Anderson, who says he identified the syndrome to describe his own confounded and befuddled state of mind and affairs dealing with HIV, has his own list of conditions suffered by him and his fellow long-term survivors. That list includes Stall’s nine, and adds others such as substance abuse, sexual risk-taking, cognitive impairment, and suicidal thoughts.
He points out that in addition to facing these mental health concerns, long-term survivors are facing issues around aging, compounded by physical ailments brought on by living with HIV (and taking drugs for decades when doctors didn’t know the consequences of doing so).
To help get long-term survivors the support they need, Anderson formed Let’s Kick ASS (LetsKickAss.hiv) to raise awareness and find solutions to AIDS Survivor Syndrome. Headquartered in San Francisco, with chapters in Portland, Ore.; Palm Springs, Calif.; and Austin, Texas, the group offers outreach programs for shut-ins and weekly social events to break down the isolation and resulting despair so many survivors face.
Eric Jannke of Let’s Kick ASS Palm Springs received an HIV 50+ Strong and Healthy Mini-Grant from the HIV organization NMAC, which are awarded to raise awareness of issues facing people over 50 who are living with HIV. (Read about the other award recipients on HIVPlusMag.com.) Jannke used the funds to create The Kick ASS Manual, a free reference guide (available at LKAPS.org) on AIDS Survivor Syndrome and aging with HIV. The guide offers personal stories and short but informative essays with the goal of providing a better understanding of of survivors’ experiences.
The many challenges facing long-term survivors turn out to be more complex for women, who share men’s difficulties but must also deal with specific mental and physical health issues. In many places, HIV is still thought of as a men’s issue, and this entrenched bias has disadvantaged women with HIV, who often struggle to find competent care. For example, access to specialized care is a concern, as many gynecologists aren’t knowledgeable about the treatment of patients with HIV.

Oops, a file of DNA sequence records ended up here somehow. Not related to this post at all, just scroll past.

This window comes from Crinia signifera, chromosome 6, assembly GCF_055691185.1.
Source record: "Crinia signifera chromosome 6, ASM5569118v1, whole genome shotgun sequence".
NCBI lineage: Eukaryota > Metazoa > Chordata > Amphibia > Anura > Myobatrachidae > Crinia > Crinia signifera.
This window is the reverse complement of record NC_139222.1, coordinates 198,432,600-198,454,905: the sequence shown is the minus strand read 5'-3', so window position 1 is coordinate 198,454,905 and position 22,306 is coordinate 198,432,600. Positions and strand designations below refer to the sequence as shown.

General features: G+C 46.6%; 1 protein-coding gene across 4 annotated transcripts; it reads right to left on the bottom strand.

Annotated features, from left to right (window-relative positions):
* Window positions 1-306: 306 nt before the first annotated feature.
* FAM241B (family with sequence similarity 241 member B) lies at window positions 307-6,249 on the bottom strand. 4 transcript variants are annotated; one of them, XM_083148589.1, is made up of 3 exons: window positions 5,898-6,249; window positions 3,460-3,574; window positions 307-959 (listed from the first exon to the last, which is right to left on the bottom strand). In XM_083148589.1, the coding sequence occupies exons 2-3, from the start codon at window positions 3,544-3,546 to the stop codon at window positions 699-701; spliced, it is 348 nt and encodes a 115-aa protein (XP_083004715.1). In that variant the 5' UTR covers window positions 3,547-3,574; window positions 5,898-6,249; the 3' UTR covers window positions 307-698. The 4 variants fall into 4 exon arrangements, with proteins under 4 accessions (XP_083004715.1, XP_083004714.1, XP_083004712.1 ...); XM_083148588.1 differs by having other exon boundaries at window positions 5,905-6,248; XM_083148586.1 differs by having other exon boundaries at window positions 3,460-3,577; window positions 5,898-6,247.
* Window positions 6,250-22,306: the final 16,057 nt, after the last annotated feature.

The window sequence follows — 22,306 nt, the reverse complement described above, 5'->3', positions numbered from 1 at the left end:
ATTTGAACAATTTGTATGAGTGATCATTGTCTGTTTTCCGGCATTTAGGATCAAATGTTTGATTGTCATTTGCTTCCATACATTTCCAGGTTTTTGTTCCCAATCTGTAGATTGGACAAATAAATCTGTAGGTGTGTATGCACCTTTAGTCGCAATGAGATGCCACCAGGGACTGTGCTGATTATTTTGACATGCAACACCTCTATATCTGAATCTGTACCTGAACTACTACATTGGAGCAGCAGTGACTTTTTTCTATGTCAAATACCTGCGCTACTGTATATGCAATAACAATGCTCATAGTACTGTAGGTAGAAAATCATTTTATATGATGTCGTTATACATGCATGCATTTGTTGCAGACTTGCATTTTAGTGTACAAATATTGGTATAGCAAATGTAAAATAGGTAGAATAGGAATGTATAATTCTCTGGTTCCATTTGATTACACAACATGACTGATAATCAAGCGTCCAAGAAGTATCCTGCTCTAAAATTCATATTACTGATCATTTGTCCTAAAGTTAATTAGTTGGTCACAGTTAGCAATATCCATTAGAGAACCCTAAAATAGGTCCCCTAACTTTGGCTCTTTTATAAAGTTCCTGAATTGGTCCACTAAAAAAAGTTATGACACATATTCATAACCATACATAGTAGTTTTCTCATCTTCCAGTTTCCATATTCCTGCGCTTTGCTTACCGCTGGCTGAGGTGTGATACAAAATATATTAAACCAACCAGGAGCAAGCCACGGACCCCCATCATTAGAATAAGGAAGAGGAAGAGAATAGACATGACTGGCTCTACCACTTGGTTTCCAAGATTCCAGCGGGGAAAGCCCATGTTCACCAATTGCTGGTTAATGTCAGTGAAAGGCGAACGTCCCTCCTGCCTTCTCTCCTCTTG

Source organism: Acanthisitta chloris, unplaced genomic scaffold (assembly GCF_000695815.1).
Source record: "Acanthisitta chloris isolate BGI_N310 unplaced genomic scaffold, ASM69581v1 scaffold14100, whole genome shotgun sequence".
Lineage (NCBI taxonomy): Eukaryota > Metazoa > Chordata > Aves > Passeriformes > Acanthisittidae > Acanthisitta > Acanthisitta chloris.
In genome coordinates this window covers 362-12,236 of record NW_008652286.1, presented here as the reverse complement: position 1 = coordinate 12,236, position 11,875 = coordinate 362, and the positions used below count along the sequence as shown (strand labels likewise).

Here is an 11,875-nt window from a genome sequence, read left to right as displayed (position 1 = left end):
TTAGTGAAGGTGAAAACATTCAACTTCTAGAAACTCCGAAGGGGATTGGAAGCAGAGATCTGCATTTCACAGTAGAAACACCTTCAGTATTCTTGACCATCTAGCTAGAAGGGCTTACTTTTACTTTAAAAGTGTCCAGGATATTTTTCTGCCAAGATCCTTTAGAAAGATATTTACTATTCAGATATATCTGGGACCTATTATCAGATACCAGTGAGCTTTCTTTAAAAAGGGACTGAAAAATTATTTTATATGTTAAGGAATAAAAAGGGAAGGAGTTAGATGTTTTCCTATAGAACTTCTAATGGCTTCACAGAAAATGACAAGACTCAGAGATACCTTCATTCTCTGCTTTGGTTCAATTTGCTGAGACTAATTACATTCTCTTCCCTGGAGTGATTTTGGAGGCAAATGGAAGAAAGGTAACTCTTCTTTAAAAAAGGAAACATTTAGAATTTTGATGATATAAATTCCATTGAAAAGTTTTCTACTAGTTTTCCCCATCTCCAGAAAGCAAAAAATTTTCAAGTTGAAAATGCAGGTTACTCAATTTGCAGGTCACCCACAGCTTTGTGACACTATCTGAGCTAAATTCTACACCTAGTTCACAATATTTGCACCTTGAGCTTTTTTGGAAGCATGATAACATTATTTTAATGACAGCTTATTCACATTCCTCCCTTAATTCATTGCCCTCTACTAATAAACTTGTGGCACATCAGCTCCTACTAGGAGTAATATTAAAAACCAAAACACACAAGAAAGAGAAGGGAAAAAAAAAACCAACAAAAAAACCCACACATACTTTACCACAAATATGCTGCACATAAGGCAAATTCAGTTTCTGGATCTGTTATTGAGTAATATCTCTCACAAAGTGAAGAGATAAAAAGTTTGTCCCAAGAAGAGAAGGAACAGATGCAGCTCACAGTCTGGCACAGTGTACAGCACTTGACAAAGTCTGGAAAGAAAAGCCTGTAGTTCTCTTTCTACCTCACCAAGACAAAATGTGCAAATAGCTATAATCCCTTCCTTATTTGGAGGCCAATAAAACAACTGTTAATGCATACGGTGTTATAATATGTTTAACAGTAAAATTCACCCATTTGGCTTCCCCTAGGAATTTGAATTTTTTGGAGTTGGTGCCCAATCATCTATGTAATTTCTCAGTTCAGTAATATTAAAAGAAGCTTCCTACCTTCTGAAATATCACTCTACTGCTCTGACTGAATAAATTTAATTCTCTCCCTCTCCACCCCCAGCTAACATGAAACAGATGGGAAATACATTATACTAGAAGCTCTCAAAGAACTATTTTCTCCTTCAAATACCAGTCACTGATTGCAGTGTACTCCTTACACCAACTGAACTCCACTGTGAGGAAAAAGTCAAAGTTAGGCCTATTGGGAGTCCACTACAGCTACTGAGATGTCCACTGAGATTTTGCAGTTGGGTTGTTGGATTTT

Bridgette Picou, a vocational nurse with Desert AIDS Project in Palm Springs, is aware of the challenges facing positive women. A proud mother and grandmother, and an avid hobbyist, Picou is also HIV-positive. In 2012, after she had lost her long-time job and was dealing with a chronic shoulder injury, Picou learned of her HIV status. Once she was without a job, her insurance soon ran out and her CD4 count plummeted.
“This was before Obamacare,” Picou tells Plus. “And I was pretty desperate.”
She learned of Desert AIDS Project (DesertAIDSProject.org) by word of mouth and it changed her life. She shares her experience of turning her deep despair into a celebration of life in an essay called “You’re Not Going to Die,” in Jannke’s The Kick ASS Manual.
“I came to DAP feeling lost and at the end of my rope,” Picou recalls. “I found help here as a patient, which grew into making a home here as a nurse.”
Desert AIDS Project seeks to promote the health and well-being of the LGBTQ and HIV communities through its various programs and services. It offers primary and HIV/hepatitis specialty care, as well as behavioral health services, dentistry, and other social programs. There’s a sexual health clinic and a pharmacy prescribing both PEP and PrEP. DAP offers yoga instruction, support groups, sewing circles, and more.
“HIV isn’t easy,” says Picou. “It is a frightening, life-changing diagnosis.” But, through DAP, she was able to learn, “It is not, by any means, the end.”